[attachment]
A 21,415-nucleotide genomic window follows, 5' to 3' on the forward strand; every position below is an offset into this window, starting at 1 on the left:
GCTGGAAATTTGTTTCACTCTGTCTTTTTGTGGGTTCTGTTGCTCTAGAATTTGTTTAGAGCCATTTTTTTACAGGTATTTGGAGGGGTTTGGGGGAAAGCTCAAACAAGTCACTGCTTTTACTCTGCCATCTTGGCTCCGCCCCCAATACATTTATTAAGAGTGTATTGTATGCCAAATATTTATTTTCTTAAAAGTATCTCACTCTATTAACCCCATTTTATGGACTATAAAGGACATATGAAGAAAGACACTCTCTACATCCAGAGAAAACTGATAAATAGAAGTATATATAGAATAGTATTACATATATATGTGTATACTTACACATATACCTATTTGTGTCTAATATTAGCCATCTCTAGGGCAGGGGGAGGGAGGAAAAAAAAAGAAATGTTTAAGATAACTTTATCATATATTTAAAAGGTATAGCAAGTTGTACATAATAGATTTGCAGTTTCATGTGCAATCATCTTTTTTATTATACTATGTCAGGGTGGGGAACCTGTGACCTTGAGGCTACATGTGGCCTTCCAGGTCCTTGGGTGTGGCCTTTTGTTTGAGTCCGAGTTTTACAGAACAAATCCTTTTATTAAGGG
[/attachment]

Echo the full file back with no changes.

A 21,415-nucleotide genomic window follows, 5' to 3' on the forward strand; every position below is an offset into this window, starting at 1 on the left:
GCTGGAAATTTGTTTCACTCTGTCTTTTTGTGGGTTCTGTTGCTCTAGAATTTGTTTAGAGCCATTTTTTTACAGGTATTTGGAGGGGTTTGGGGGAAAGCTCAAACAAGTCACTGCTTTTACTCTGCCATCTTGGCTCCGCCCCCAATACATTTATTAAGAGTGTATTGTATGCCAAATATTTATTTTCTTAAAAGTATCTCACTCTATTAACCCCATTTTATGGACTATAAAGGACATATGAAGAAAGACACTCTCTACATCCAGAGAAAACTGATAAATAGAAGTATATATAGAATAGTATTACATATATATGTGTATACTTACACATATACCTATTTGTGTCTAATATTAGCCATCTCTAGGGCAGGGGGAGGGAGGAAAAAAAAAGAAATGTTTAAGATAACTTTATCATATATTTAAAAGGTATAGCAAGTTGTACATAATAGATTTGCAGTTTCATGTGCAATCATCTTTTTTATTATACTATGTCAGGGTGGGGAACCTGTGACCTTGAGGCTACATGTGGCCTTCCAGGTCCTTGGGTGTGGCCTTTTGTTTGAGTCCGAGTTTTACAGAACAAATCCTTTTATTAAGGG